IF YOU FIND CHEAPER PRICES, let me know, and I will update the list!

How to use the certificate?

To sign the exe file, I used MS signtool.exe. For this you will need to download the bloated MS Windows SDK which has a whooping 1GB. FORTUNATELY, you don't have to install it. Just open the ISO and extract "Windows SDK Signing Tools-x86_en-us.msi". It has a merely 400 KB.

Then I built this tiny script file:

prompt $
echo off

copy "my.exe" "my.bak.exe"

"c:\Program Files (x86)\Windows Kits\10\bin\10.0.22000.0\x64\signtool.exe" sign /fd SHA256 /f MyCertificate.pfx /p MyPassword My.exe



What happened after signing my EXE file?

So, after investing some money, I finally signed my EXE file. What happened after that? Nothing... On Win10 I still see the same "untrusted" window with the "Don't run" button. The "Continue" button is still invisible. My program has about 400 downloads per day. Let's wait and see how many downloads are necessary.


Another option, if you need to sign the executable on a Linux box is to use signcode from the Mono project tools. It is supported on Ubuntu.

  • 1
    That's very helpful! The package is available in Debian as well, under the name mono-devel.
    – Marian
    Jun 22, 2017 at 7:18
  • osslsigncode is a better option for me: "osslsigncode is based on OpenSSL and cURL, and thus should be able to compile on most platforms where these exist"
    – mozey
    Jun 1, 2022 at 13:22

The ASP's magazine ASPects has a detailed description on how to sign code (You have to be a member to read the article). You can download it through http://www.asp-shareware.org/

Here's link to a description how you can make your own test certificate.

This might also be interesting.

  • 8
    Addendum four years later: Comodo was compromised sometime in early 2012 (blogs.comodo.com/it-security/data-security/…) and so lots of user agents now reject certificates with a Comodo root authority
    – A. Wilson
    Oct 10, 2012 at 20:50
  • 8
    Is Comodo still a risky bet in mid 2013, and by 'user agents', does that mean Microsoft/Windows as surely they're the ones who decide whether to show that notorious 'unknown publisher' message.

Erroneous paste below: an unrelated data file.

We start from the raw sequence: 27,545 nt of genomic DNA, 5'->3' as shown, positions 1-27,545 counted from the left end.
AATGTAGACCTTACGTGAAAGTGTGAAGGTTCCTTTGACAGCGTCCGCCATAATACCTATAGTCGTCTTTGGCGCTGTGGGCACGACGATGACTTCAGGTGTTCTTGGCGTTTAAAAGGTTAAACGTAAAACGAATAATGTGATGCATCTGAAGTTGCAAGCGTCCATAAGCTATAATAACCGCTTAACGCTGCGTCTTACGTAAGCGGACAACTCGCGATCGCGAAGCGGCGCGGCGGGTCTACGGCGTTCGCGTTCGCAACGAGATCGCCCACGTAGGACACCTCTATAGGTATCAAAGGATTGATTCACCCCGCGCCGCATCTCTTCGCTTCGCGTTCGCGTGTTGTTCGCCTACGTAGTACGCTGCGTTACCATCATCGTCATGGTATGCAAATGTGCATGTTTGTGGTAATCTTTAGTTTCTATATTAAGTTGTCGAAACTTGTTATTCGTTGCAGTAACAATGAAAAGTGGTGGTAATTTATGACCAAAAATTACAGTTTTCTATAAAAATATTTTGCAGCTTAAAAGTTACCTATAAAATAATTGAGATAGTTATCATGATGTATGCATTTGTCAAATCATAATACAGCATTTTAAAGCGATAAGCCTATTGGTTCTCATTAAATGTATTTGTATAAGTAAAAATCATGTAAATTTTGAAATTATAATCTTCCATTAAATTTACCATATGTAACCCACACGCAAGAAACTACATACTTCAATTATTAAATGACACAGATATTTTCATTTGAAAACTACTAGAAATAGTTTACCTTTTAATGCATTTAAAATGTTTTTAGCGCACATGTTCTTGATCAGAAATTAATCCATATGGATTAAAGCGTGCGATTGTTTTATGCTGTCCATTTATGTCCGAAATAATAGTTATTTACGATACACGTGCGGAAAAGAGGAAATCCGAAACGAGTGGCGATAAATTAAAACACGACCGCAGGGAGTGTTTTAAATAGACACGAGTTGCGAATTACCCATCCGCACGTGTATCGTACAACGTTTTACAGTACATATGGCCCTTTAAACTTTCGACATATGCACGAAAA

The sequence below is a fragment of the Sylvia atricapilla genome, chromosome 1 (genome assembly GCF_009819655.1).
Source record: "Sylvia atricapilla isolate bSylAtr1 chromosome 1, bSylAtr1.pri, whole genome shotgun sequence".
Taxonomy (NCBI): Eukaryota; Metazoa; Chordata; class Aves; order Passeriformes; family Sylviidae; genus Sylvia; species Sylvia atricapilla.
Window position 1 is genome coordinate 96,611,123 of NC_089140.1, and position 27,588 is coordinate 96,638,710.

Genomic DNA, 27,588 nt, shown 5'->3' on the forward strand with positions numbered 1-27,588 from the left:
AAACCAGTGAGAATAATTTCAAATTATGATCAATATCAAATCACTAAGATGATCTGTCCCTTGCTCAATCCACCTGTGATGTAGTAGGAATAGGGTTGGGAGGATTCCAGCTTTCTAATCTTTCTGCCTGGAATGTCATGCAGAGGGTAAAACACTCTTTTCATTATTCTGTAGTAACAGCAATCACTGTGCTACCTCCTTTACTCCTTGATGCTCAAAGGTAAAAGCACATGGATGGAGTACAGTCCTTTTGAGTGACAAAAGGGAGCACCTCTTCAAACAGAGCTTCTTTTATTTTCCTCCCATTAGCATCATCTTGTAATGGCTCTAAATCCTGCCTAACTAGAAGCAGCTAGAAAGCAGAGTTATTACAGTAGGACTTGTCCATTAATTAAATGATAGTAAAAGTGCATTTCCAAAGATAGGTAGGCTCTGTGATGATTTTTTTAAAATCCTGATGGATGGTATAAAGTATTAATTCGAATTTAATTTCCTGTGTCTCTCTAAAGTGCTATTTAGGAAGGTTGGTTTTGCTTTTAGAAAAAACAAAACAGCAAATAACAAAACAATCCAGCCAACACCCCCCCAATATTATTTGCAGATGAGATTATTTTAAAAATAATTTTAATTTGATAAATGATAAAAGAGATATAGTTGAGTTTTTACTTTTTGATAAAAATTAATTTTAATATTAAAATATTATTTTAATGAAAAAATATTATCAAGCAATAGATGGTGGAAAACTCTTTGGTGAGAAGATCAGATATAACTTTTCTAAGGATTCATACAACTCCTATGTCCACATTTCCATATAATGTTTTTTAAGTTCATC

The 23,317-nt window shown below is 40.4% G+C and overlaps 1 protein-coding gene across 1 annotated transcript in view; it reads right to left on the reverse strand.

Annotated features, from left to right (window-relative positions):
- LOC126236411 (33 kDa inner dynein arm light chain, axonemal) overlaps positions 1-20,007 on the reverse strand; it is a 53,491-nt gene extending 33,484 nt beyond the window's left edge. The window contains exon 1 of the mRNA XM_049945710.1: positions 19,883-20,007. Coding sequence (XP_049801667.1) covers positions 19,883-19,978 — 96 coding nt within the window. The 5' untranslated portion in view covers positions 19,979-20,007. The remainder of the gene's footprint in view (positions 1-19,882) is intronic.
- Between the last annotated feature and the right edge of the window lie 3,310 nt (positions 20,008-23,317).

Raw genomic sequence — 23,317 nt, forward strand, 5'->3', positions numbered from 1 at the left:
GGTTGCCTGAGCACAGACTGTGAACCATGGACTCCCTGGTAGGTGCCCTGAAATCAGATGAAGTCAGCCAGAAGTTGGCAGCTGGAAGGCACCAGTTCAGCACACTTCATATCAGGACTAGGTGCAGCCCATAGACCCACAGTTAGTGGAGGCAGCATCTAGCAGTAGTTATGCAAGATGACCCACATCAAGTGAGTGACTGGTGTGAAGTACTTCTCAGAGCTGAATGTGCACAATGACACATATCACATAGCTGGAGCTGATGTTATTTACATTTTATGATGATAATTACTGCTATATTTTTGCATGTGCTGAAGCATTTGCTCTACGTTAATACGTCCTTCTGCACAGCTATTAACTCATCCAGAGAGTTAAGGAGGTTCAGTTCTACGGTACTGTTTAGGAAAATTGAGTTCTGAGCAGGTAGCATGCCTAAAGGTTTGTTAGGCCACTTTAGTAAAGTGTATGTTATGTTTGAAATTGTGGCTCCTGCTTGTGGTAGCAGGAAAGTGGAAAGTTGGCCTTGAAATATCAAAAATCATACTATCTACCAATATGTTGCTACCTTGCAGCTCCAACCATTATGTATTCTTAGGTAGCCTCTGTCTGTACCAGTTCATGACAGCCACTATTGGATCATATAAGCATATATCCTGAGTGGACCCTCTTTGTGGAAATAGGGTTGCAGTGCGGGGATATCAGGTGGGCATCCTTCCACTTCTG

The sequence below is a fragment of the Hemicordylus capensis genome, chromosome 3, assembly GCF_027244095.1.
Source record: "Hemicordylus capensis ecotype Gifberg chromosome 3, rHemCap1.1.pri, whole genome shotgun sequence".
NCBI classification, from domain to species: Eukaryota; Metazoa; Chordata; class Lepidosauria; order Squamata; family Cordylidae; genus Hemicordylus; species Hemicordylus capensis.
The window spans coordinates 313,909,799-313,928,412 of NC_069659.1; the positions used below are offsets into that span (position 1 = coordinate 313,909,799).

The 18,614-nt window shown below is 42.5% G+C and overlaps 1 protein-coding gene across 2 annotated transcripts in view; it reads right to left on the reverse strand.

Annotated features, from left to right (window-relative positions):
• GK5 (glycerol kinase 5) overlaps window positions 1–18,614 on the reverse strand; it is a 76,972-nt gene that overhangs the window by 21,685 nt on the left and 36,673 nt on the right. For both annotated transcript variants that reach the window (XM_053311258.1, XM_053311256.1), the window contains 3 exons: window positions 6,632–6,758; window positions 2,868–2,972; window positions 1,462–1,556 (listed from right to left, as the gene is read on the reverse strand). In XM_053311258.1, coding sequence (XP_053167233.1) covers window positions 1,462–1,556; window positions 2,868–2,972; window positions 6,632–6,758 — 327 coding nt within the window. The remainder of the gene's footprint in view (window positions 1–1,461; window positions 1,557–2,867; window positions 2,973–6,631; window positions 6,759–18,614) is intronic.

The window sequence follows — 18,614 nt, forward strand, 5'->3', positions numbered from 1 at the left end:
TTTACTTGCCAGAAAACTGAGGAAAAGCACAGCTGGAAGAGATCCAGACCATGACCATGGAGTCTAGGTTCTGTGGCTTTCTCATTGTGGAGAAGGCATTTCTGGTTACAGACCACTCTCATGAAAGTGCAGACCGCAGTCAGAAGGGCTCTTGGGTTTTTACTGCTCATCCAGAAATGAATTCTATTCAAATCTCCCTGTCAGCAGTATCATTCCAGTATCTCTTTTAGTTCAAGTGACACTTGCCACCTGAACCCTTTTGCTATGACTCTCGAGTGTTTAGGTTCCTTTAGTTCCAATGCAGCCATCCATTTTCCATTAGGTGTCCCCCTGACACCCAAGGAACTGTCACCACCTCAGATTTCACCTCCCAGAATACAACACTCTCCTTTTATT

– Dan W
    Jun 27, 2013 at 12:15
  • Sorry, removed the explicit service recommendations, which are 1) out of date and 2) have been ruled off-topic now (because 1.).
    – deceze
    Jan 26, 2017 at 14:43

Reference https://steward-fu.github.io/website/driver/wdm/self_sign.htm

Note: signtool.exe from Microsoft SDK

  1. First time (to make private cert)

    Makecert -r -pe -ss YourName YourName.cer
    certmgr.exe -add YourName.cer -s -r localMachine root
  2. After (to add your sign to your app)

    signtool sign /s YourName YourApp.exe
  • the makecert.exe is coming from Windows SDK right @kyc1109? And ... if i'm developing the executable program under Win7 it's better to use makecert.exe using Win7-SDK instead of the Win10-SDK am I right?
    – gumuruh
    Jul 23, 2022 at 5:06
  • Hi gumuruh, You are right, I think. But I do not try on it.
    – kyc1109
    Aug 26, 2022 at 3:00

Use following link to sign .exe (setup/ installer) file (sign exe/setup file without using Microsoft setup signtool)


Sample command:

jsign --keystore keystore.jks --alias alias --storepass password MyInstaller.exe

Worked for me :)

  • could you please define what is the keystore.jks file and from where we made it first? which one first, etc. etc...? @user2085962
    – gumuruh
    Jul 23, 2022 at 5:07
  • @gumuruh keystore.jks is a Java keystore file holding the private key and the certificate. Jsign also supports PKCS#12 keystores (aka .p12 or .pfx) or plain PEM files, and also USB tokens for EV certificates. Apr 7, 2023 at 7:15

And yet another option, if you're developing on Windows 10 but don't have Microsoft's signtool.exe installed, you can use Bash on Ubuntu on Windows to sign your app. Here is a run down:


  • osslsigncode is also available under cygwin, so if you are already using that (as I am), then you can sign in your current environment, rather than needing to switch to WSL.
    – thoni56
    Dec 28, 2018 at 15:52

Not the answer you're looking for? Browse other questions tagged or ask your own question.